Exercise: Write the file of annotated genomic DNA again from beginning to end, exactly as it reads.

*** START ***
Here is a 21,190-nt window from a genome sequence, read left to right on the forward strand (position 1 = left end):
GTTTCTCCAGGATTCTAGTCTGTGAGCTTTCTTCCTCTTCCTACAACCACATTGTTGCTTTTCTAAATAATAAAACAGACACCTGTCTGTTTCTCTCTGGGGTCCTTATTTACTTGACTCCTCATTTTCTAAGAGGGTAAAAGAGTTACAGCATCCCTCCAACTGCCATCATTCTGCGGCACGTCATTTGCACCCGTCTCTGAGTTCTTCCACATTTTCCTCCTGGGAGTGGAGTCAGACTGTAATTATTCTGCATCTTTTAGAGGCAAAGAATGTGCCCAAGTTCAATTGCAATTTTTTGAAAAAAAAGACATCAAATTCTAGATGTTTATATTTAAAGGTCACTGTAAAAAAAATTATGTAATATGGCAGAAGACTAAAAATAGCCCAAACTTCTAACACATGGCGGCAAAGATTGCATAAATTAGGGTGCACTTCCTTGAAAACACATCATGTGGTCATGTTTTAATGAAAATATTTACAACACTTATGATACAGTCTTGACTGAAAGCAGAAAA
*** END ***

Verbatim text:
Here is a 21,190-nt window from a genome sequence, read left to right on the forward strand (position 1 = left end):
GTTTCTCCAGGATTCTAGTCTGTGAGCTTTCTTCCTCTTCCTACAACCACATTGTTGCTTTTCTAAATAATAAAACAGACACCTGTCTGTTTCTCTCTGGGGTCCTTATTTACTTGACTCCTCATTTTCTAAGAGGGTAAAAGAGTTACAGCATCCCTCCAACTGCCATCATTCTGCGGCACGTCATTTGCACCCGTCTCTGAGTTCTTCCACATTTTCCTCCTGGGAGTGGAGTCAGACTGTAATTATTCTGCATCTTTTAGAGGCAAAGAATGTGCCCAAGTTCAATTGCAATTTTTTGAAAAAAAAGACATCAAATTCTAGATGTTTATATTTAAAGGTCACTGTAAAAAAAATTATGTAATATGGCAGAAGACTAAAAATAGCCCAAACTTCTAACACATGGCGGCAAAGATTGCATAAATTAGGGTGCACTTCCTTGAAAACACATCATGTGGTCATGTTTTAATGAAAATATTTACAACACTTATGATACAGTCTTGACTGAAAGCAGAAAA